National Fisherman

It's probably the biggest fight in recent history between environmentalists and the natural-resources industry. And if you've ever eaten salmon, you might have a stake in the outcome.
 
June 30 marked the deadline for filing public comments with the Environmental Protection Agency on the development of a project known as Pebble Mine in southwest Alaska's Bristol Bay region. As of last week, more than 500,000 comments had been recorded.
 
On one side of the fight is the largest undeveloped copper deposit (along with plenty of gold and molybdenum) in the world. Estimates vary on how valuable the minerals are, but they might be worth as much as $300 billion. A group of companies lead by London-based Anglo American Plc wants to develop the mine over the next several decades. It undoubtedly would be an economic boon to an area with a dearth of good jobs and yield billions of dollars over the mine's lifespan in taxes for Alaska's treasury.
 
On the other side is the most productive salmon fishery in the world and a region that, with about 7,500 residents, is one of the most pristine in the world. The commercial and recreational fishery generates as much as $500 million a year for the state economy and provides subsistence living for many of the tribal members in the area.
 
The mining group, which describes the EPA's evaluations of the project as flawed and biased, says it can develop the mine and leave the salmon fishery intact. Opponents say this isn't plausible even under the best circumstances, meaning no industrial accidents.
 
Because the ore is of relatively low grade, huge amounts of material would have to be extracted. Developing the mine, which would encompass an area two-thirds the size of Manhattan, would obliterate dozens of miles of salmon-spawning streams and rivers that overlay the deposit and flow into Bristol Bay, where millions of salmon gather and are harvested every year. Billions of tons of waste material, mostly minerals that produce sulfuric acid and other toxins upon contact with air and water, would be stored in gigantic lakes filling two valleys behind man-made dams, some of them 700-feet high and several miles long. Copper, which would be dissolved by the acid, is among the most lethal substances for salmon. Even microscopic amounts are believed to disrupt the ability of a salmon to return to its natal stream to reproduce.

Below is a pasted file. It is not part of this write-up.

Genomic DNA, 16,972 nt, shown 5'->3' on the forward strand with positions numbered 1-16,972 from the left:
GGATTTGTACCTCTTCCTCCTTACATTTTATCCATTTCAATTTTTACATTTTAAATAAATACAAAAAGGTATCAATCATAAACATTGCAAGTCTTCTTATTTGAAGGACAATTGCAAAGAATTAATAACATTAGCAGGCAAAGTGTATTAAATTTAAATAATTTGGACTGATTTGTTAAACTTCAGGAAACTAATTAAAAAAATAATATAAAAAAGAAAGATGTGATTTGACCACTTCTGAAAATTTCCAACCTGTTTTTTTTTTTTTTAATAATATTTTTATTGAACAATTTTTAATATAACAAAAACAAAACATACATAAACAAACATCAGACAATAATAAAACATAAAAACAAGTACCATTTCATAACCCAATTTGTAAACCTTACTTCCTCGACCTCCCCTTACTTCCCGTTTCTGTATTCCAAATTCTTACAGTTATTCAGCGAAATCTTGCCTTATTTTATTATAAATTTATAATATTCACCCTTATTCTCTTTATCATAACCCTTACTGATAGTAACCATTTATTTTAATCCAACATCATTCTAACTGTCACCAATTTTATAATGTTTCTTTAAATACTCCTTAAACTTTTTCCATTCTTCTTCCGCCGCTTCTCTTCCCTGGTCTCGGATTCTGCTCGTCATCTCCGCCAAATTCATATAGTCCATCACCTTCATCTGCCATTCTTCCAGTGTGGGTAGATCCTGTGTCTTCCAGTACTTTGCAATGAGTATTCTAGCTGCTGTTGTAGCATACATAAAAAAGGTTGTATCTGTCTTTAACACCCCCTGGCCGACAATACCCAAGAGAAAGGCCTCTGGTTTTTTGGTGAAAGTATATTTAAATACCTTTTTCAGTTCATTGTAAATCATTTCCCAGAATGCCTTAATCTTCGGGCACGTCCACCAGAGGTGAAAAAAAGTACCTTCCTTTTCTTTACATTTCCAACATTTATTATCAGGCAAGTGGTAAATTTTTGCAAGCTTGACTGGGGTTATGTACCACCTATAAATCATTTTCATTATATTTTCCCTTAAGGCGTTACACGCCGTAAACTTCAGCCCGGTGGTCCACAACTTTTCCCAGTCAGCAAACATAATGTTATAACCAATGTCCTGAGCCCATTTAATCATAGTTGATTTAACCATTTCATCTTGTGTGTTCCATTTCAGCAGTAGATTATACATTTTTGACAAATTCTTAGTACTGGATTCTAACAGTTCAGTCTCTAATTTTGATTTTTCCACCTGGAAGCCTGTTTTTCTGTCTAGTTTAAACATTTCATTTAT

The EPA says the mine waste probably would have to sit there for decades or centuries, possibly "in perpetuity." This poses any number of problems. For one, the EPA has concluded that mining is the most-polluting industry there is. And it may not be realistic to think the mining group will spend the money needed to maintain the waste impoundments once the mine closes.
 
Read the full story at Bloomberg>>

National Fisherman Live

National Fisherman Live: 12/16/14

In this episode, Bruce Buls, WorkBoat's technical editor, interviews Long Island lobsterman John Aldridge, who survived for 12 hours after falling overboard in the dead of night. Aldridge was the keynote speaker at the 2014 Pacific Marine Expo, which took place Nov. 19-21 in Seattle.

Inside the Industry

NOAA, in consultation with the Department of the Interior, has appointed 10 new members to the Marine Protected Areas Federal Advisory Committee. The 20-member committee is composed of individuals with diverse backgrounds and experience who advise the departments of commerce and the interior on ways to strengthen and connect the nation's MPA programs. The new members join the 10 continuing members appointed in 2012.

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Fishermen in Western Australia captured astonishing footage this week as a five-meter-long great white shark tried to steal their catch, ramming into the side of their boat.
 
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